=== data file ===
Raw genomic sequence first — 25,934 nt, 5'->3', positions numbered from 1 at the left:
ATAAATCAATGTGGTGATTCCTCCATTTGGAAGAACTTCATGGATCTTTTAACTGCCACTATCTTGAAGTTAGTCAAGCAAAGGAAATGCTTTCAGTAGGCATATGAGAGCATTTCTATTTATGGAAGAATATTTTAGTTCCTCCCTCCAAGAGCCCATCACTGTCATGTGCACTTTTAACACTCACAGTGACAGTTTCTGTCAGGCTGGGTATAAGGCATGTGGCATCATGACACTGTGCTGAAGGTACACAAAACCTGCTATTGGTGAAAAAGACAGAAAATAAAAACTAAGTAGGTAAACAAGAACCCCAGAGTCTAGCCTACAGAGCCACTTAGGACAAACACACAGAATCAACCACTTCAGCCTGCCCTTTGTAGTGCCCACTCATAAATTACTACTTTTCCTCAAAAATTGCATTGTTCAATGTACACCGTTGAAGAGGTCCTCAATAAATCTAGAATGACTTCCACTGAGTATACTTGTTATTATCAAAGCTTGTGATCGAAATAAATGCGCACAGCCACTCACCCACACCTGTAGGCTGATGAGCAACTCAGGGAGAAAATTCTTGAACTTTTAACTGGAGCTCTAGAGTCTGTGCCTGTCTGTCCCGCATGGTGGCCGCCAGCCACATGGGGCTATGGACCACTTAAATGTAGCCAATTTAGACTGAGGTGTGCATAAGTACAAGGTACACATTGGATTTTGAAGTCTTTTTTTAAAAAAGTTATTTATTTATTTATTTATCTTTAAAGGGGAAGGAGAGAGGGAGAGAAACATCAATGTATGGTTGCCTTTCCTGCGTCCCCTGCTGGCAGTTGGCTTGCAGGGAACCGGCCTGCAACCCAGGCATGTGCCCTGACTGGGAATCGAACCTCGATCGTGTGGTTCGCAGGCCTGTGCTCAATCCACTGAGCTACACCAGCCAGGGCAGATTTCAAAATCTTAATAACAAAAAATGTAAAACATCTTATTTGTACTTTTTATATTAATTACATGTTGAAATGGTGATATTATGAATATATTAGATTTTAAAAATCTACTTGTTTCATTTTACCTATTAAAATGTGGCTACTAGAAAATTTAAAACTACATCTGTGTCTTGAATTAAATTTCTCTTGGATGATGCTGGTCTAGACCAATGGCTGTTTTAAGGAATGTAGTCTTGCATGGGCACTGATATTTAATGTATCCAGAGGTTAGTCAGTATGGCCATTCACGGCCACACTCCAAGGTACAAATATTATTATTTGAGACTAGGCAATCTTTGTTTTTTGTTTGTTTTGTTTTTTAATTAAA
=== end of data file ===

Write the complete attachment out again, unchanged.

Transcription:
Raw genomic sequence first — 25,934 nt, 5'->3', positions numbered from 1 at the left:
ATAAATCAATGTGGTGATTCCTCCATTTGGAAGAACTTCATGGATCTTTTAACTGCCACTATCTTGAAGTTAGTCAAGCAAAGGAAATGCTTTCAGTAGGCATATGAGAGCATTTCTATTTATGGAAGAATATTTTAGTTCCTCCCTCCAAGAGCCCATCACTGTCATGTGCACTTTTAACACTCACAGTGACAGTTTCTGTCAGGCTGGGTATAAGGCATGTGGCATCATGACACTGTGCTGAAGGTACACAAAACCTGCTATTGGTGAAAAAGACAGAAAATAAAAACTAAGTAGGTAAACAAGAACCCCAGAGTCTAGCCTACAGAGCCACTTAGGACAAACACACAGAATCAACCACTTCAGCCTGCCCTTTGTAGTGCCCACTCATAAATTACTACTTTTCCTCAAAAATTGCATTGTTCAATGTACACCGTTGAAGAGGTCCTCAATAAATCTAGAATGACTTCCACTGAGTATACTTGTTATTATCAAAGCTTGTGATCGAAATAAATGCGCACAGCCACTCACCCACACCTGTAGGCTGATGAGCAACTCAGGGAGAAAATTCTTGAACTTTTAACTGGAGCTCTAGAGTCTGTGCCTGTCTGTCCCGCATGGTGGCCGCCAGCCACATGGGGCTATGGACCACTTAAATGTAGCCAATTTAGACTGAGGTGTGCATAAGTACAAGGTACACATTGGATTTTGAAGTCTTTTTTTAAAAAAGTTATTTATTTATTTATTTATCTTTAAAGGGGAAGGAGAGAGGGAGAGAAACATCAATGTATGGTTGCCTTTCCTGCGTCCCCTGCTGGCAGTTGGCTTGCAGGGAACCGGCCTGCAACCCAGGCATGTGCCCTGACTGGGAATCGAACCTCGATCGTGTGGTTCGCAGGCCTGTGCTCAATCCACTGAGCTACACCAGCCAGGGCAGATTTCAAAATCTTAATAACAAAAAATGTAAAACATCTTATTTGTACTTTTTATATTAATTACATGTTGAAATGGTGATATTATGAATATATTAGATTTTAAAAATCTACTTGTTTCATTTTACCTATTAAAATGTGGCTACTAGAAAATTTAAAACTACATCTGTGTCTTGAATTAAATTTCTCTTGGATGATGCTGGTCTAGACCAATGGCTGTTTTAAGGAATGTAGTCTTGCATGGGCACTGATATTTAATGTATCCAGAGGTTAGTCAGTATGGCCATTCACGGCCACACTCCAAGGTACAAATATTATTATTTGAGACTAGGCAATCTTTGTTTTTTGTTTGTTTTGTTTTTTAATTAAA